Lateral Meniscus Tear

Lateral Meniscus Tear

A lateral meniscus tear is an injury to the semi-circular cartilage on the outside of the knee joint. Symptoms include tenderness and pain around the outside surface of the knee. Each knee joint has two crescent-shaped cartilage menisci which cushion and support the knee. They can be injured by twisting or a traumatic injury as well as degenerating over time.


Symptoms of a lateral meniscus tear include tenderness and pain around the outside surface of the knee, particularly along the joint line. There is usually swelling which appears within 24 to 48 hours of the injury occurring. Pain will also be felt when bending the knee or squatting down. A doctor or athletic trainer will do a full knee assessment including McMurrays' test to confirm the diagnosis.

Lateral meniscus injury explained

Each knee joint has two crescent-shaped cartilage menisci. These lie on the inside (medial) and outside (lateral) edges of the top of the tibia or shin bone, also known as the tibial plateau. They act as shock absorbers for the knee as well as providing support and stability for the joint. Injuries to either meniscus can prevent normal use of the knee.

The lateral meniscus is less prone to injury than the medial meniscus because it doesn't attach to the lateral ligament of the medial cartilage meniscus attaches to the medial ligament. A tear of the lateral meniscus can occur during twisting movements, direct impact to the knee joint, deep squats or due to degeneration of the cartilage in older athletes.

A cartilage meniscus tear can occur happen in different ways and result in different types of injury. Degenerative Changes may lead to edges of the menisci becoming frayed and jagged. A longitudinal meniscus tear is a tear that occurs along the length of the meniscus. A bucket handle tear is an exaggerated form of a longitudinal tear where a portion of the meniscus becomes detached from the tibia forming a flap that looks like a bucket handle.


Treatment for a lateral meniscus tear would initially be conservative meaning the athlete would try the easy simple things first including rest. If this approach doesn't work then a doctor may recommend surgery.

What can the athlete do?

If there is swelling RICE principles should be applied (rest, ice, compression, and elevation). Gentle exercises to maintain quadriceps muscle strength in the thigh can be done, although care should be taken not to aggravate the symptoms. Wearing a knee support can help protect the joint while it heals. A glucosamine joint healing supplement may be beneficial for healing cartilage injuries.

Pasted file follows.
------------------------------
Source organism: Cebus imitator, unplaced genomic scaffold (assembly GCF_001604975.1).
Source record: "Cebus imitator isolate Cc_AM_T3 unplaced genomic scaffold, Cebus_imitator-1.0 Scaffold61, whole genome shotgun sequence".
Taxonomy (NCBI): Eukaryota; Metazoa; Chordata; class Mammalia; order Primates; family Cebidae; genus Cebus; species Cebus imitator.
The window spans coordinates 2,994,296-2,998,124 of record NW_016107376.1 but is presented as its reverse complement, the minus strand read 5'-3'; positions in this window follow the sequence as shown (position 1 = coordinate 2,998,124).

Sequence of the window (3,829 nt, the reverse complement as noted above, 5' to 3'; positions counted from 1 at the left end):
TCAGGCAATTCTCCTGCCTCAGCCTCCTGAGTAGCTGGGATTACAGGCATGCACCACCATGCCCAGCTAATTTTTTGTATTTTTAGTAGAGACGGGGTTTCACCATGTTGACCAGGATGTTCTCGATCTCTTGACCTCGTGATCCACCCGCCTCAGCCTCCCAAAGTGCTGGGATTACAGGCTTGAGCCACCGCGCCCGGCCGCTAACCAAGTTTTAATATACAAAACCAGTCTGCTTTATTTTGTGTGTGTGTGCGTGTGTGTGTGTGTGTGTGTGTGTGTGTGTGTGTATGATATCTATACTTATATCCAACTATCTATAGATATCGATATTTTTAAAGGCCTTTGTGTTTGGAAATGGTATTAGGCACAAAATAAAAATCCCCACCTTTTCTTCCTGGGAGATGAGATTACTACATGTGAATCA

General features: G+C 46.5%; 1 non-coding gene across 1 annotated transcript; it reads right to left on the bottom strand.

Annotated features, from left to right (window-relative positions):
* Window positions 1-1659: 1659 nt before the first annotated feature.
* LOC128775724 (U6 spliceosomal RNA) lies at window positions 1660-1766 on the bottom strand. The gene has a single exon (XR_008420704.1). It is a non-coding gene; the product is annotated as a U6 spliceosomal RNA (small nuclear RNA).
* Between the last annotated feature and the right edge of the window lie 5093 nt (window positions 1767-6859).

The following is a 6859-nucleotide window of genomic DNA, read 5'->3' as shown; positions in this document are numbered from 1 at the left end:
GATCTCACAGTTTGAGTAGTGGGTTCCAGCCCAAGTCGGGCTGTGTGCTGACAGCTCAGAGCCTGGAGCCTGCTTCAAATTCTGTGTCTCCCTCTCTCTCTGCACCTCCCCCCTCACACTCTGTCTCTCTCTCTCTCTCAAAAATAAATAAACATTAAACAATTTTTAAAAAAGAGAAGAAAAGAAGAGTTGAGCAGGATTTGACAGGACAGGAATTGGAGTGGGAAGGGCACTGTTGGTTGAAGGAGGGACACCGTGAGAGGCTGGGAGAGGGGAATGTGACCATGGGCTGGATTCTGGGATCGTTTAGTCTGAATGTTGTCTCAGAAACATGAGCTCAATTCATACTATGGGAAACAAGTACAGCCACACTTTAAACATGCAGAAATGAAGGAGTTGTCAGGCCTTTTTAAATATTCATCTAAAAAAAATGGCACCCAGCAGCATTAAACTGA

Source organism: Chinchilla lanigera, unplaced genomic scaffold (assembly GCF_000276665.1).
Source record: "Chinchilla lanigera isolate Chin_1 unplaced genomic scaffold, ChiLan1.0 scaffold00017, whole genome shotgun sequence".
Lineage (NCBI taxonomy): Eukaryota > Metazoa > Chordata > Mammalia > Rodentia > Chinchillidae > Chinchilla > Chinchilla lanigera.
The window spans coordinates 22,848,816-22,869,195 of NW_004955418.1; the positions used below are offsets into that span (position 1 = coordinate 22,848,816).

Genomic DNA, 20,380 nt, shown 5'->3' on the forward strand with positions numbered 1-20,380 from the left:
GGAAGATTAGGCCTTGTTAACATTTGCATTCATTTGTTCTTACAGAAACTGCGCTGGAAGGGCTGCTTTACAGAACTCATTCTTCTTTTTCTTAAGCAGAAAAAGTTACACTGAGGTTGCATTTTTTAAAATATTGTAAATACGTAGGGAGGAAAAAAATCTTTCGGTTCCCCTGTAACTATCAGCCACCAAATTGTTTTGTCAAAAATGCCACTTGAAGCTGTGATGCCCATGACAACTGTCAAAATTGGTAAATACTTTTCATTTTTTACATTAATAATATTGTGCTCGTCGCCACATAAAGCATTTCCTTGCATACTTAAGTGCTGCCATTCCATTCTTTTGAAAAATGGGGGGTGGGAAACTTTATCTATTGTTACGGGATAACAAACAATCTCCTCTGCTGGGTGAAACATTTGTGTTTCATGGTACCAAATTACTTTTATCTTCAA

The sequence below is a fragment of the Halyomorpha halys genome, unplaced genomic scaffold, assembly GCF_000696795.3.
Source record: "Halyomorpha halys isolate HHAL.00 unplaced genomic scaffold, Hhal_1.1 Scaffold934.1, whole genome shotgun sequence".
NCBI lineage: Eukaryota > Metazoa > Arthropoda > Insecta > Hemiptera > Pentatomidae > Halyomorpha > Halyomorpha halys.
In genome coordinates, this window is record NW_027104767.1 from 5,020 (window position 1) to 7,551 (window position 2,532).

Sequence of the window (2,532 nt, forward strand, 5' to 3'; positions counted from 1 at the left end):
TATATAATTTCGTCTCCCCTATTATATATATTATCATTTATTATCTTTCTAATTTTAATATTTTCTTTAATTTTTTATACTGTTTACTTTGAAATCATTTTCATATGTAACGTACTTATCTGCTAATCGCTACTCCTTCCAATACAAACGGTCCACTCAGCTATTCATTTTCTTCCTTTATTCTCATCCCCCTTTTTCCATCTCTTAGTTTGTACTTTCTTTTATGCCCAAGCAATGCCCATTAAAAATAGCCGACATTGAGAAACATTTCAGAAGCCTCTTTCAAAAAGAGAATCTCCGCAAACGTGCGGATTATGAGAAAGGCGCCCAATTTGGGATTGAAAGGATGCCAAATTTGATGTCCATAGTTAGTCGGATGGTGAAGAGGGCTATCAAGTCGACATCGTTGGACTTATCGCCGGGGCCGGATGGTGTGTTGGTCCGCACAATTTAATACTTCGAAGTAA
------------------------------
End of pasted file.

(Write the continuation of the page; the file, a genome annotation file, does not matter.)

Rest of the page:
What can a Sports Injury Professional do?

The first aim of the sports injury specialist will be to correctly diagnose the injury. They may do this by using specific tests for meniscal tears such as a 'McMurrays' test. Once an accurate diagnosis is made the whether to treat conservatively meaning without knee surgery or whether surgical treatment is required.

Conservative meniscus tear treatment

This may be indicated in the case of a small tear or a degenerative meniscus and may involve:

Ice, compression, and recommendation of NSAIDs e.g. Ibuprofen. Try wearing a knee support or brace if the knee feels unstable. Electrotherapy i.e ultrasound, laser therapy and TENS. Once pain has subsided, exercises to increase a range of movement, balance and maintain quadriceps strength may be prescribed. These may include: squatting, single calf raises and later, wobble-board techniques.

Lateral meniscus tear surgery

In the event of more severe meniscal tears such as a bucket handle tear, arthroscopic surgical procedures may be necessary to repair the lesion. The aim of surgery is to preserve as much of the meniscus cartilage as possible. The procedure itself will normally involve stitching of the torn cartilage. The success of the surgery depends not only on the severity of the tear but also on the age and physical condition of the patient. Younger and fitter patients are known to have better outcomes.

Following surgery, a rehabilitative exercise program will be outlined for the patient which may include strengthening and balance training. Full co-operation with the rehabilitative technique will be necessary to maximise recovery. See expert interview with a surgeon on knee cartilage surgery.